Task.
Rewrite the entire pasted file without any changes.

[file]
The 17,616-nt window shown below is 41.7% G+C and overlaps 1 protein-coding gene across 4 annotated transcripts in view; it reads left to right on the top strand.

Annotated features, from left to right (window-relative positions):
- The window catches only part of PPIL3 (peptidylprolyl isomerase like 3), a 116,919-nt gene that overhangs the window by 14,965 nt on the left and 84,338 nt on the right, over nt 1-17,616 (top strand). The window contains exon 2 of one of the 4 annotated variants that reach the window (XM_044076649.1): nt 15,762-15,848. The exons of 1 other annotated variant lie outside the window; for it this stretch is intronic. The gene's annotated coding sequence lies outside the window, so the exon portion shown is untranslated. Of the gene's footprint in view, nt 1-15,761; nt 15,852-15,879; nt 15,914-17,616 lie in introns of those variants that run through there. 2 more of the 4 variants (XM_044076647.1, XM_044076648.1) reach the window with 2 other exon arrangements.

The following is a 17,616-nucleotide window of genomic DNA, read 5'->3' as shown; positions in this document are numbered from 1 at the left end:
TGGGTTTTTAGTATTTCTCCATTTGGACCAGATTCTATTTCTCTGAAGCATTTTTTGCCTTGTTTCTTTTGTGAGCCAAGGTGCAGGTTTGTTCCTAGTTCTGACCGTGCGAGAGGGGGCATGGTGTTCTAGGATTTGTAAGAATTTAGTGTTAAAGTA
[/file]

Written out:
The 17,616-nt window shown below is 41.7% G+C and overlaps 1 protein-coding gene across 4 annotated transcripts in view; it reads left to right on the top strand.

Annotated features, from left to right (window-relative positions):
- The window catches only part of PPIL3 (peptidylprolyl isomerase like 3), a 116,919-nt gene that overhangs the window by 14,965 nt on the left and 84,338 nt on the right, over nt 1-17,616 (top strand). The window contains exon 2 of one of the 4 annotated variants that reach the window (XM_044076649.1): nt 15,762-15,848. The exons of 1 other annotated variant lie outside the window; for it this stretch is intronic. The gene's annotated coding sequence lies outside the window, so the exon portion shown is untranslated. Of the gene's footprint in view, nt 1-15,761; nt 15,852-15,879; nt 15,914-17,616 lie in introns of those variants that run through there. 2 more of the 4 variants (XM_044076647.1, XM_044076648.1) reach the window with 2 other exon arrangements.

The following is a 17,616-nucleotide window of genomic DNA, read 5'->3' as shown; positions in this document are numbered from 1 at the left end:
TGGGTTTTTAGTATTTCTCCATTTGGACCAGATTCTATTTCTCTGAAGCATTTTTTGCCTTGTTTCTTTTGTGAGCCAAGGTGCAGGTTTGTTCCTAGTTCTGACCGTGCGAGAGGGGGCATGGTGTTCTAGGATTTGTAAGAATTTAGTGTTAAAGTA